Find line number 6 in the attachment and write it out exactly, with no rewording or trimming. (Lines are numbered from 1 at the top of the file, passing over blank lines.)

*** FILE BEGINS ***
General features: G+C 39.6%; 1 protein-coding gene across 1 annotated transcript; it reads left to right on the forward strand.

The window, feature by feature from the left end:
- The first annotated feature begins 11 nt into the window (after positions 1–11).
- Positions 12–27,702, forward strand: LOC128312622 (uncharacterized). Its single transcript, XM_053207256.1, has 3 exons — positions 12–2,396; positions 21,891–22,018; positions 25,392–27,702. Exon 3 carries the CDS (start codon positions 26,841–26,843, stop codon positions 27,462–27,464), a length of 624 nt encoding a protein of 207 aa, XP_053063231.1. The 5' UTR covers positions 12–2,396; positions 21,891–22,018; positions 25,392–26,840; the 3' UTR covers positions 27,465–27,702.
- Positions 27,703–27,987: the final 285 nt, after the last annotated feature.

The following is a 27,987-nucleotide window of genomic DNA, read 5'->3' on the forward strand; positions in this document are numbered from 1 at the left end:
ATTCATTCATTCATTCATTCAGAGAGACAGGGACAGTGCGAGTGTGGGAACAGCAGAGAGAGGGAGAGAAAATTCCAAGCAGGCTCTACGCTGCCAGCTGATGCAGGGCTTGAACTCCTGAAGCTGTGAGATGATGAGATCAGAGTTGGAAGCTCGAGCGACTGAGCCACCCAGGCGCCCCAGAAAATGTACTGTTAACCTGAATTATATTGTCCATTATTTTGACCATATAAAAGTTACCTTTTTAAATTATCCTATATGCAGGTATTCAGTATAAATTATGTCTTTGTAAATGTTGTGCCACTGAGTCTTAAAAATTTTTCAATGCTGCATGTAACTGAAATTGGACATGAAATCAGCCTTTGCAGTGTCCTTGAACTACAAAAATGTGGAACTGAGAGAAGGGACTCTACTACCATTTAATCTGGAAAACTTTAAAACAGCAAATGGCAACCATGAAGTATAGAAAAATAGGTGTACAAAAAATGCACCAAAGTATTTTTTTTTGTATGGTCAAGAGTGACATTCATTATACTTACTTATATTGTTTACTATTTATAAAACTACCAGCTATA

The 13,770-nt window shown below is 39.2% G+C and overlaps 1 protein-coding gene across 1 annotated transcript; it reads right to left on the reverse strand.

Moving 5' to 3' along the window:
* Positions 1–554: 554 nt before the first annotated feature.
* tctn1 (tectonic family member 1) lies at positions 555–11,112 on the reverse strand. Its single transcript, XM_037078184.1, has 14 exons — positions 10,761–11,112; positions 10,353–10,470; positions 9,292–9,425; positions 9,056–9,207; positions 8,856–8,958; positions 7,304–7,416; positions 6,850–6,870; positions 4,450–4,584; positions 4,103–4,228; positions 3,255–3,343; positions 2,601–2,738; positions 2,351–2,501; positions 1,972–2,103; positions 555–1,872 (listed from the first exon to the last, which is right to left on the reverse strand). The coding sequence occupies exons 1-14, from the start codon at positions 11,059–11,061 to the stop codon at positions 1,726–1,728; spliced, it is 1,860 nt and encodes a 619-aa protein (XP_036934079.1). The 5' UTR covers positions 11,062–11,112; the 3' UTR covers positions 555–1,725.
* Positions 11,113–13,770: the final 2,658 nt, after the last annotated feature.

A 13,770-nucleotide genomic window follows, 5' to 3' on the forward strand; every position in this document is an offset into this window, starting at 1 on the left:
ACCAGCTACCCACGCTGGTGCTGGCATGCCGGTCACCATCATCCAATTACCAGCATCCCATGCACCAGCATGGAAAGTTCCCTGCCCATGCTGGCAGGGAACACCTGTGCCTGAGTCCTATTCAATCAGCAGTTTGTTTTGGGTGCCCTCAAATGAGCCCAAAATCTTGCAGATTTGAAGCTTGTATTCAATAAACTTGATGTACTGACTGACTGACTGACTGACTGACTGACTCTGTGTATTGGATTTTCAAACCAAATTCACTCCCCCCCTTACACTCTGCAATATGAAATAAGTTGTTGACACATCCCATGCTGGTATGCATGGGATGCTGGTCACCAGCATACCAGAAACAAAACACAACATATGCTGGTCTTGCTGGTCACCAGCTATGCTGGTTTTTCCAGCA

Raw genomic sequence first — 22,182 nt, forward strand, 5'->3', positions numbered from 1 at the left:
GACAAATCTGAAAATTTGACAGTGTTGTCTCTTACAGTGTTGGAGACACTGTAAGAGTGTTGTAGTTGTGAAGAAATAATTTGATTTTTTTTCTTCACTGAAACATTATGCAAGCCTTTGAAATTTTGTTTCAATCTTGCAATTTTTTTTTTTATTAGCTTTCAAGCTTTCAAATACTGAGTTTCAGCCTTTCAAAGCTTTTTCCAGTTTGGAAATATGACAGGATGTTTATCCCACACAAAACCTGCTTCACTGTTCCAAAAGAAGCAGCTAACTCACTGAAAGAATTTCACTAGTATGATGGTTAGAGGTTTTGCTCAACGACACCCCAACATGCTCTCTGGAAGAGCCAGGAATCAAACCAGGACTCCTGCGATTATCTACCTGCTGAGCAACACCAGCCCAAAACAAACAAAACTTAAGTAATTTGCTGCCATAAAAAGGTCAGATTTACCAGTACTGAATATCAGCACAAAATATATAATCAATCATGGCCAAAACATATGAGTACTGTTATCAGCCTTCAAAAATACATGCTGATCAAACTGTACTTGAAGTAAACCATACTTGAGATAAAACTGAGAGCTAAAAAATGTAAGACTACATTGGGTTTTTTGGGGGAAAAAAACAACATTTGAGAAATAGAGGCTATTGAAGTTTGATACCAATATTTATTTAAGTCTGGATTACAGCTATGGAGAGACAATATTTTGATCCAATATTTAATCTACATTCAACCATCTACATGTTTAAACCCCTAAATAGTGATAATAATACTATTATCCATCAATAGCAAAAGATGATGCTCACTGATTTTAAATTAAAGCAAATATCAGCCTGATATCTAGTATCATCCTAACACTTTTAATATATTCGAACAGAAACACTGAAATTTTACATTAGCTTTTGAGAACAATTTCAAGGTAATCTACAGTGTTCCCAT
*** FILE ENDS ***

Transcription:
The following is a 27,987-nucleotide window of genomic DNA, read 5'->3' on the forward strand; positions in this document are numbered from 1 at the left end: